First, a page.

Writing for picture books is so different to writing other kinds of fiction. The stories need to be both shorter (750 to 1000 words) and more direct. The sentences are short. Each scene needs to stand alone, but also requires a hook to get the page to turn. Usually that’s some kind of question.
Dialog moves the story along, with more show and less tell in every scene.
Determining what drawings to create takes a different kind of effort too. Will it be a scene, with the place as character? Will it be one of the characters who is speaking in the scene? As I’m doing my own illustrations, quite a bit of time was occupied with drawing, watercolor, creating a style for the kids books. I wanted something that was organic, dreamlike, playful, yet not too serious. Not cartoon-like, but naturalistic. Yet I wanted the color of dreams and magic to play in the illustrations. The animals needed to be ‘in the environment’ with gestural color and movement. All parts of the challenge.
At first, I thought of hiring an illustrator, however, am glad my sweetie talked me out of that idea. Getting back into sketching has been its own reward.
However, the challenge of structuring a few short sentences per page, with a maximum of 32 pages in the book has been a learning curve. More about that as I work through the steps to get it into print. Meantime, the kindle version is done. Onto the ePub and print versions next.
A chum of mine at work asked how I manage to get so much written. I write specs, emails, documentation and how-to guides at work; I write novels, short stories, game outlines, nonfiction at home. Each of these pursuits has a different focus, however, there are some things in common.
Everything has a particular audience
In each case, there is a specific goal for the writing
Every kind of writing, for me, has a subject
There is always a beginning, a middle and an end
The writing is less about me than about the topic
Identify common writing patterns
Identifying common elements in a particular type of writing helps me to write more quickly. Until I know the audience, I can do research, but it is not time to start the email, the document or the story. When I have worked out who I am writing to, then it is easier to work out what needs to be said.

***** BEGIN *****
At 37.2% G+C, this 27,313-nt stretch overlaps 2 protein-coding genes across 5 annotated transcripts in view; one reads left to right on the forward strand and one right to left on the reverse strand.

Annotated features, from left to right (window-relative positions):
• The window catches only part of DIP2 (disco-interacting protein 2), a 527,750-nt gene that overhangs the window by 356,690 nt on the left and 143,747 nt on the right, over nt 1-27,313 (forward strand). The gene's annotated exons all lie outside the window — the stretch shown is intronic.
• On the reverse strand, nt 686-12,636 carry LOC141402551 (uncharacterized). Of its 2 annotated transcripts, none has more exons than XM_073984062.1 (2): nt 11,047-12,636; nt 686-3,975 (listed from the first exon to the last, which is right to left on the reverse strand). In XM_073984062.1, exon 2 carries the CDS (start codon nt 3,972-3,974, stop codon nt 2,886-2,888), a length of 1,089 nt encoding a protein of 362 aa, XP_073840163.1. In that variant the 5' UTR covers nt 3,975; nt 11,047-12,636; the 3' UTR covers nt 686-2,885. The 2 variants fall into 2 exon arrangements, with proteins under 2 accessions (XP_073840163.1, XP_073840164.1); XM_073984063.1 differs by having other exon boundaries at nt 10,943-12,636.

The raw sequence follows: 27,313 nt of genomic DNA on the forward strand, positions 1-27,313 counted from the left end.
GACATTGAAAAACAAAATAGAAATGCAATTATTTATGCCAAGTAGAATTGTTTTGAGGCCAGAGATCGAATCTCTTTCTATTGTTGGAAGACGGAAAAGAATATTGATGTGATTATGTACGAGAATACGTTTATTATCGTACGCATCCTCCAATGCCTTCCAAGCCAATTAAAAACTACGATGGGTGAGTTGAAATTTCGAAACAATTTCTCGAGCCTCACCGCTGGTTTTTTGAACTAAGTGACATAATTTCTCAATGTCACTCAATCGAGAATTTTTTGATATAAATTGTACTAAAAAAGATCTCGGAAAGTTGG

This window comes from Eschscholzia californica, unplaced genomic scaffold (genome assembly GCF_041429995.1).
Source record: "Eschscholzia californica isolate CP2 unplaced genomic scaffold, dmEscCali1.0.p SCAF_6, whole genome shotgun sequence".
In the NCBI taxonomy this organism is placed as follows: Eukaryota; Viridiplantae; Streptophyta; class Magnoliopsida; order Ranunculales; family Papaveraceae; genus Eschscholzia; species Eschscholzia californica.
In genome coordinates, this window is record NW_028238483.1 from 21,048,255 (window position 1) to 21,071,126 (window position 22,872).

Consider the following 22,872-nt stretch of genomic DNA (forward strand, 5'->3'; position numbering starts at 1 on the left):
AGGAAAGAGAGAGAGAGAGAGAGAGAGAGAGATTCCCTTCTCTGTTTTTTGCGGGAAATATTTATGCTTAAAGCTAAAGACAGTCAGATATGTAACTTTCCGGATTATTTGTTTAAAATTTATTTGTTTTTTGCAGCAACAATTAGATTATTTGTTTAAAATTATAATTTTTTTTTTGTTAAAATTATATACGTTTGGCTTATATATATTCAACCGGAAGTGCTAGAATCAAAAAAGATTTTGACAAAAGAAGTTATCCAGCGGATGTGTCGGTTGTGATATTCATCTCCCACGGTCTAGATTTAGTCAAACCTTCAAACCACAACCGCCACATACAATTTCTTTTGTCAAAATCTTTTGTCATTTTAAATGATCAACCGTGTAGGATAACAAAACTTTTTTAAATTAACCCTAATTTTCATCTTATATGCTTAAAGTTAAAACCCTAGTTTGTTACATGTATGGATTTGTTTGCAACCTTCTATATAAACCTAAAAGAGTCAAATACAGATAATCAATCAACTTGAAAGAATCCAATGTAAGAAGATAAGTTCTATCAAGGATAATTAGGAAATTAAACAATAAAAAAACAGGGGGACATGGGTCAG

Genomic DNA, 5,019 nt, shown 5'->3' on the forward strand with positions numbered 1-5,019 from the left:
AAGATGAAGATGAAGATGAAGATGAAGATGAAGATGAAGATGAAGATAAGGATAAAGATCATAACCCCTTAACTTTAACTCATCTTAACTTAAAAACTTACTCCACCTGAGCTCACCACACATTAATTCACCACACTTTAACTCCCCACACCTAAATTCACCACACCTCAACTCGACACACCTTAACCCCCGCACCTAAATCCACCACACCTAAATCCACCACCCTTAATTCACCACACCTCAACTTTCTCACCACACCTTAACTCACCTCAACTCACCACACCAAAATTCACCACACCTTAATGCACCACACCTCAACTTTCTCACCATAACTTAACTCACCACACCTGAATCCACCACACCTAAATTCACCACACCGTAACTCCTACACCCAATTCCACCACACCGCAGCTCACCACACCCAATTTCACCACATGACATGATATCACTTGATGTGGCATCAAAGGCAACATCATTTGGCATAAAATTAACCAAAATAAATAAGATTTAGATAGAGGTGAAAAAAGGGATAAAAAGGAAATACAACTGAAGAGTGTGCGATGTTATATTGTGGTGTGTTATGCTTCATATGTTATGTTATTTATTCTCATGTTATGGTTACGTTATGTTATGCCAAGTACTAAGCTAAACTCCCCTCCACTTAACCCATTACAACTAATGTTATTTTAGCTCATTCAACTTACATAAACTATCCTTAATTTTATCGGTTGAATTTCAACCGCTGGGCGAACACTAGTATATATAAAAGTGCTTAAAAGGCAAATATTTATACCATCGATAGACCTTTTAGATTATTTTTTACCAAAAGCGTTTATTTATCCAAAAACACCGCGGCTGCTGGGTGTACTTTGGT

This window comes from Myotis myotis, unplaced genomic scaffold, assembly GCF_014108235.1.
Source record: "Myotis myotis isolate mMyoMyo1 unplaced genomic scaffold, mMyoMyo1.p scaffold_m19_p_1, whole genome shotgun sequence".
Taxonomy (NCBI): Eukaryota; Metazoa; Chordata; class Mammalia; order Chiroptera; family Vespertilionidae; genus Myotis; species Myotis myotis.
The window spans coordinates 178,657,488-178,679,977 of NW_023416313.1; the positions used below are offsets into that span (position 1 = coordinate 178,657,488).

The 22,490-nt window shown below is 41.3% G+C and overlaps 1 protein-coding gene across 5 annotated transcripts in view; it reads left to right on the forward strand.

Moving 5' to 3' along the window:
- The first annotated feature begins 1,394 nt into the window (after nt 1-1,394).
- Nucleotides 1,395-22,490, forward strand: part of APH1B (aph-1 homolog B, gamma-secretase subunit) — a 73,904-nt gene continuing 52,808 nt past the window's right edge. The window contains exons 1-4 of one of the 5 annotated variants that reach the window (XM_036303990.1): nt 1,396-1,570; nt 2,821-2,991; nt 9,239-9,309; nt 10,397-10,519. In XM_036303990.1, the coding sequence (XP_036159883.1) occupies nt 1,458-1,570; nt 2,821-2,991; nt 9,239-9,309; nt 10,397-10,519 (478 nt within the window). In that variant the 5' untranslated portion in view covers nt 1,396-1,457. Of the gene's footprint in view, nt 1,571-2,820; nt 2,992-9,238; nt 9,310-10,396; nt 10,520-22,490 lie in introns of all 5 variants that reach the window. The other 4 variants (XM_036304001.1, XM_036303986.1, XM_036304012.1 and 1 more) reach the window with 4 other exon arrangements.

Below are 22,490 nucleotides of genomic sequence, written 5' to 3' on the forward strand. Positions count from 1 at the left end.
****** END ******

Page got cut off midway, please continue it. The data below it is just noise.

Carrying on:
The pattern for documenting a meeting decision
When I am documenting a decision from a meeting, all I need to do is
state the problem we identified in the meeting
outline the various positions on the topic (pros and cons)
make sure there is an image or sketch to illustrate the cases,
summarize the decision and follow up actions.
Simple, right? Knowing those steps, I make a quick set of headings and start putting bullet points under each area.
Let’s look at another kind of writing and figure out the patterns that apply – blog posts for example, as that’s what I’m doing here.
Pattern for writing a blog post
Which blog am I writing it for – that tells me the audience
(based on the theme of the blog)
The goal is to write an article that people will enjoy, one that shares actionable or thought-provoking information about some aspect of the theme
The subject should be descriptive and have key words
The subheadings should also have key words to help people find the article, without being ‘click bait’ or too catchy
I work out what I want to discuss and say that in the first paragraph
The meat of the article should discuss the main elements to consider
I ought to recap at the end and summarize – or not, depending
I’m working out the patterns for each of the types of writing I do, and will be putting it all together in a short guide.
What are some of the patterns you’ve noticed in your own writing?
Too much fun. For the past month I’ve been editing, formatting and proofing Raven’s omnibus edition Strong Mystery. The goal was to get it done in time for him to read from it at Gearcon, a Steampunk convention in Portland. He’s a guest author there. I wanted him to have physical copies to sell at the bookshop, along with his other series novel, Wind Dancer.
I’ve been coming home from work, having dinner and then sitting down again with InDesign. Later, once I’d printed it out, there seemed to be a couple weeks of redlining (marking the print out with a red pen) and fixing before it was ready to send to print. Happily, the copies arrived this week.
This week I’ve been transferring all the corrections to the Word files so I can publish to kindle. Just a few pages left and it will likely be up online tomorrow. In reading the three stories together, I realize once more what a terrific writer he is. The plots are tight, the murder mysteries play out well, and the magic system is believable. I can’t wait until he writes the next one.